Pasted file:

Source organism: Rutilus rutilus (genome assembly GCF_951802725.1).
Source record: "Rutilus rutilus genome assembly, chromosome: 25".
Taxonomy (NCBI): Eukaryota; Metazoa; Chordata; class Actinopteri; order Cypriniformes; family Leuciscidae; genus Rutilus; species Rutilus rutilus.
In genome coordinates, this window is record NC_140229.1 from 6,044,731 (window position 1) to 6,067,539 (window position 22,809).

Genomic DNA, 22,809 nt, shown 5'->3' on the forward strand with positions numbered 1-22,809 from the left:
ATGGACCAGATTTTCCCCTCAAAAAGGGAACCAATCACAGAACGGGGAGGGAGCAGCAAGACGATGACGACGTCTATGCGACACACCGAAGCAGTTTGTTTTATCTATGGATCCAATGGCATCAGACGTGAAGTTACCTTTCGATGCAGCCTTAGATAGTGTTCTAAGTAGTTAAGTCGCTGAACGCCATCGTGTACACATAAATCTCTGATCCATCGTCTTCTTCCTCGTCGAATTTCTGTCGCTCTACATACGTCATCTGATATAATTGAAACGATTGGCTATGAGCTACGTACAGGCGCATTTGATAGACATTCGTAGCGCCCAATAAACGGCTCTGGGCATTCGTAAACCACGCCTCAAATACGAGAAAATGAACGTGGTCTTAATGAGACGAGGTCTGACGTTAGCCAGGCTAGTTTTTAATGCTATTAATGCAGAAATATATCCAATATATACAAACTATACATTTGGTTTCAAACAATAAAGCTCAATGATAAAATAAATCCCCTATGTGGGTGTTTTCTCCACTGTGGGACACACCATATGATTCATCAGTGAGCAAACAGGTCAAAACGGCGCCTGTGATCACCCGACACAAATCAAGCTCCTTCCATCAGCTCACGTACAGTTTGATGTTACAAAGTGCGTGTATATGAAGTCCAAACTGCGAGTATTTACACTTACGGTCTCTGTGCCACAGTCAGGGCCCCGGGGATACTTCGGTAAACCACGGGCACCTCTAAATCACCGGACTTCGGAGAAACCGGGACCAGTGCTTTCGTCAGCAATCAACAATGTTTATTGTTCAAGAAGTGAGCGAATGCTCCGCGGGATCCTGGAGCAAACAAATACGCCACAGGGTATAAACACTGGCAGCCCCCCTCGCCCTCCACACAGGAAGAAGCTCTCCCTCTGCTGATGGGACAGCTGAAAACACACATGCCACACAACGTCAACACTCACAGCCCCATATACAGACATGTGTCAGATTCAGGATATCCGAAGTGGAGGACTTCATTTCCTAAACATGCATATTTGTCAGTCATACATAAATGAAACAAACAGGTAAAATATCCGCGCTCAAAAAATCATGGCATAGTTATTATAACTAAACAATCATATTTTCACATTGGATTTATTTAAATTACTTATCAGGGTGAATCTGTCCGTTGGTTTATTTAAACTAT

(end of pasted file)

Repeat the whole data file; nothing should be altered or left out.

Source organism: Rutilus rutilus (genome assembly GCF_951802725.1).
Source record: "Rutilus rutilus genome assembly, chromosome: 25".
Taxonomy (NCBI): Eukaryota; Metazoa; Chordata; class Actinopteri; order Cypriniformes; family Leuciscidae; genus Rutilus; species Rutilus rutilus.
In genome coordinates, this window is record NC_140229.1 from 6,044,731 (window position 1) to 6,067,539 (window position 22,809).

Genomic DNA, 22,809 nt, shown 5'->3' on the forward strand with positions numbered 1-22,809 from the left:
ATGGACCAGATTTTCCCCTCAAAAAGGGAACCAATCACAGAACGGGGAGGGAGCAGCAAGACGATGACGACGTCTATGCGACACACCGAAGCAGTTTGTTTTATCTATGGATCCAATGGCATCAGACGTGAAGTTACCTTTCGATGCAGCCTTAGATAGTGTTCTAAGTAGTTAAGTCGCTGAACGCCATCGTGTACACATAAATCTCTGATCCATCGTCTTCTTCCTCGTCGAATTTCTGTCGCTCTACATACGTCATCTGATATAATTGAAACGATTGGCTATGAGCTACGTACAGGCGCATTTGATAGACATTCGTAGCGCCCAATAAACGGCTCTGGGCATTCGTAAACCACGCCTCAAATACGAGAAAATGAACGTGGTCTTAATGAGACGAGGTCTGACGTTAGCCAGGCTAGTTTTTAATGCTATTAATGCAGAAATATATCCAATATATACAAACTATACATTTGGTTTCAAACAATAAAGCTCAATGATAAAATAAATCCCCTATGTGGGTGTTTTCTCCACTGTGGGACACACCATATGATTCATCAGTGAGCAAACAGGTCAAAACGGCGCCTGTGATCACCCGACACAAATCAAGCTCCTTCCATCAGCTCACGTACAGTTTGATGTTACAAAGTGCGTGTATATGAAGTCCAAACTGCGAGTATTTACACTTACGGTCTCTGTGCCACAGTCAGGGCCCCGGGGATACTTCGGTAAACCACGGGCACCTCTAAATCACCGGACTTCGGAGAAACCGGGACCAGTGCTTTCGTCAGCAATCAACAATGTTTATTGTTCAAGAAGTGAGCGAATGCTCCGCGGGATCCTGGAGCAAACAAATACGCCACAGGGTATAAACACTGGCAGCCCCCCTCGCCCTCCACACAGGAAGAAGCTCTCCCTCTGCTGATGGGACAGCTGAAAACACACATGCCACACAACGTCAACACTCACAGCCCCATATACAGACATGTGTCAGATTCAGGATATCCGAAGTGGAGGACTTCATTTCCTAAACATGCATATTTGTCAGTCATACATAAATGAAACAAACAGGTAAAATATCCGCGCTCAAAAAATCATGGCATAGTTATTATAACTAAACAATCATATTTTCACATTGGATTTATTTAAATTACTTATCAGGGTGAATCTGTCCGTTGGTTTATTTAAACTAT